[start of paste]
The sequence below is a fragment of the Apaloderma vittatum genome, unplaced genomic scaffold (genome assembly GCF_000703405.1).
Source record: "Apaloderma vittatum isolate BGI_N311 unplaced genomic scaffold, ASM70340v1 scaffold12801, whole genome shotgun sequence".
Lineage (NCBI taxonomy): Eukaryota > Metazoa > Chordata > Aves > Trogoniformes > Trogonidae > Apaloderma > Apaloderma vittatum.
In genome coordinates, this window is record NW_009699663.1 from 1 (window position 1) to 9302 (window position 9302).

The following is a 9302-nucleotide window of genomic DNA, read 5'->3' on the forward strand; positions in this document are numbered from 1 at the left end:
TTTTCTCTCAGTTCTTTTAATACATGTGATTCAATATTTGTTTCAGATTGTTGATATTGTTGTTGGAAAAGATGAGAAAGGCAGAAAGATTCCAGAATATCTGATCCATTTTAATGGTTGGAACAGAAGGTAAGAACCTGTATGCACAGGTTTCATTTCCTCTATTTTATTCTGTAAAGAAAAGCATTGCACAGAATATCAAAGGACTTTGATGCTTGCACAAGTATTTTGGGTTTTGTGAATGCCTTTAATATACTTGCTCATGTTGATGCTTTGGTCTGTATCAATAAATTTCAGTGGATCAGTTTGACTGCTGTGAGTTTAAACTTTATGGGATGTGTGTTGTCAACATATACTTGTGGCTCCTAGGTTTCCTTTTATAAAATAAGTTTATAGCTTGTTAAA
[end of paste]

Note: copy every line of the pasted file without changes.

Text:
The sequence below is a fragment of the Apaloderma vittatum genome, unplaced genomic scaffold (genome assembly GCF_000703405.1).
Source record: "Apaloderma vittatum isolate BGI_N311 unplaced genomic scaffold, ASM70340v1 scaffold12801, whole genome shotgun sequence".
Lineage (NCBI taxonomy): Eukaryota > Metazoa > Chordata > Aves > Trogoniformes > Trogonidae > Apaloderma > Apaloderma vittatum.
In genome coordinates, this window is record NW_009699663.1 from 1 (window position 1) to 9302 (window position 9302).

The following is a 9302-nucleotide window of genomic DNA, read 5'->3' on the forward strand; positions in this document are numbered from 1 at the left end:
TTTTCTCTCAGTTCTTTTAATACATGTGATTCAATATTTGTTTCAGATTGTTGATATTGTTGTTGGAAAAGATGAGAAAGGCAGAAAGATTCCAGAATATCTGATCCATTTTAATGGTTGGAACAGAAGGTAAGAACCTGTATGCACAGGTTTCATTTCCTCTATTTTATTCTGTAAAGAAAAGCATTGCACAGAATATCAAAGGACTTTGATGCTTGCACAAGTATTTTGGGTTTTGTGAATGCCTTTAATATACTTGCTCATGTTGATGCTTTGGTCTGTATCAATAAATTTCAGTGGATCAGTTTGACTGCTGTGAGTTTAAACTTTATGGGATGTGTGTTGTCAACATATACTTGTGGCTCCTAGGTTTCCTTTTATAAAATAAGTTTATAGCTTGTTAAA